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Be aware that there is a PayPal scam going around. I received the following email which had a forged from address of “”. There’s a reason they don’t want you to reply, because it exposes the scam. They’d rather have you run the attached program. DO NOT DO IT! This is a scam. It is easy to forge the headers of an email. It didn’t come from PayPal.

Dear PayPal member,\ \ PayPal would like to inform you about some important information regarding your PayPal account. This account, which is associated with the email address\ \\ \ will be expiring within five business days. We apologize for any inconvenience that this may cause, but this is occurring because all of our customers are required to update their account settings with their personal information.\ \ We are taking these actions because we are implementing a new security policy on our website to insure everyone’s absolute privacy. To avoid any interruption in PayPal services then you will need to run the application that we have sent with this email (see attachment) and follow the instructions. Please do not send your personal information through email, as it will not be as secure.\ \ IMPORTANT! If you do not update your information with our secure application within the next five business days then we will be forced to deactivate your account and you will not be able to use your PayPal account any longer. It is strongly recommended that you take a few minutes out of your busy day and complete this now.\ \ DO NOT REPLY TO THIS MESSAGE VIA EMAIL! This mail is sent by an automated message system and the reply will not be received.\ \ Thank you for using PayPal.\ \ uiaumzem

code, tdd comments edit

Test First Development, the process of writing unit tests to test the code you are about to write, is one of my favorite software practices that has an impact on producing better written code. However, it’s no a panacea. It is true that I use the debugger much less often because of TDD, but there are still occasions where it’s important to manually step through code line by line.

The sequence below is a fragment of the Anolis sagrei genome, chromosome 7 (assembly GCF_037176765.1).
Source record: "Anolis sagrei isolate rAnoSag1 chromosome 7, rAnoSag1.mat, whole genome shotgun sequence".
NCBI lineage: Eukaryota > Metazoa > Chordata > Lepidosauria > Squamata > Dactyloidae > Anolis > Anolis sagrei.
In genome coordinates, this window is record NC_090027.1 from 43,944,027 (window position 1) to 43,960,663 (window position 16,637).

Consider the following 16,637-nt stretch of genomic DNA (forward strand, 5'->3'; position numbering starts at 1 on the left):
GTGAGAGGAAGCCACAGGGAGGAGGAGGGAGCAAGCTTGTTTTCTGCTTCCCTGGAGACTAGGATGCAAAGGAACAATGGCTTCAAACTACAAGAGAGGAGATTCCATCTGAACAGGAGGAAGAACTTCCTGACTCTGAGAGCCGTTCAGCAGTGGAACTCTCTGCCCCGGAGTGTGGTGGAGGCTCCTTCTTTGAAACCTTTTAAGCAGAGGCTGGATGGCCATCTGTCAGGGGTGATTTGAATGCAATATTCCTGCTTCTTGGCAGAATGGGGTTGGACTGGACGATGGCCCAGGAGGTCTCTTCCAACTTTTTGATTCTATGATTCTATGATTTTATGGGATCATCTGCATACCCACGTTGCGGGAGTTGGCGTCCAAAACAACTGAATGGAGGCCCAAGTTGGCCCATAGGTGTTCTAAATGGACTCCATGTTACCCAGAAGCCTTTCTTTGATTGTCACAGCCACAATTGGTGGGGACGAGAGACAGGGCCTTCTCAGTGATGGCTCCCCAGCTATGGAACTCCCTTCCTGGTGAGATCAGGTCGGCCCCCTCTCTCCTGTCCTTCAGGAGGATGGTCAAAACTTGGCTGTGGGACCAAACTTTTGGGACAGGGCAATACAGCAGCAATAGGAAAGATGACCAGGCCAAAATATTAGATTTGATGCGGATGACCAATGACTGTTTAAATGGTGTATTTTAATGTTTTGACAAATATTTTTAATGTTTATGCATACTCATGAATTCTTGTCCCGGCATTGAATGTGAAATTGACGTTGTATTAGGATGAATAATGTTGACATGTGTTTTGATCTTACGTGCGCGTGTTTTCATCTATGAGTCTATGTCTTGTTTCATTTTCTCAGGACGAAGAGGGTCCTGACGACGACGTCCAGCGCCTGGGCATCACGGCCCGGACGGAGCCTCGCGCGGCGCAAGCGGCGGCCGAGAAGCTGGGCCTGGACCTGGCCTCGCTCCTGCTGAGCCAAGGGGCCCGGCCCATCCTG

Personally, I use NCover as my first line of defense. It highlights the lines of code that haven’t been executed by my unit tests. A lot of these turn out to be non-issues such as the last “}” in a method or an assertion that this line should never happen (for example in the default: section of a switch statement when I believe the default should never be reached).

There are those times, however, when you don’t have time to write a unit test to excercise a particular line of code. Stepping through it is a wise idea.

Also, unit tests won’t uncover errors of omission. Stepping through your code will often jog your memory and remind you that, Hey, I forgot to make the code jump rope here AND I forgot the jump rope test fixture.

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Google Logo with Burning

Sergey and Larry have moved up a couple of notches of coolness in my book. They’re burners! They attended Burning Man in the summer of 1999. The logo above is what they put on the Google site while they were out of town. In commemoration of the upcoming Burning Man, I’ll put up some picks later from 2002 when we went.

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ThreadTypically when you spawn a new thread, you want to give it a name to facilitate debugging. For example:

using System.Threading; //.. other stuff.... Thread thread = new Thread(new ThreadStart(DoSomething); thread.Name = "DoingSomething"; threat.Start();

The code in the method DoSomething (not shown) will run on a thread named “DoingSomething.”

Now suppose you’re writing a socket server using the asynchronous programming model. You might write something that looks like the following:

using System.Net.Sockets; using System.Threading; ManualResetEvent allDone = new ManualResetEvent(false); public static void Main() {     Socket socket = new Socket(...); //you get the idea     while(true)     {         allDone.Reset();         socket.BeginAccept(new AsyncCallback(OnSocketAccept), socket);         allDone.WaitOne();     } } public void OnSocketAccept() {     Thread.CurrentThread.Name = "SocketAccepted";     allDone.Set();     // Some socket operation. }

In the example above, we’re setting up a socket to call the method OnSocketAccept asynchronously when a new connection occurs.

When you run this, it may work just fine for a while. It might even pass all your unit tests. Don’t you just feel all warm and fuzzy when the green bar appears? Put this in production, however, and that warm and fuzziness may turn into cold dread as you’re guaranteed to run into anInvalidOperationException.

Why is that? Underneath the hood, when the OnSocketAccept method is called, the CLR rips a thread from from the CLR’s thread pool. When the method completes, the thread happily returns to the pool to finish its Pina Colada. Eventually, that thread will resurface, and that’s where the problem arises.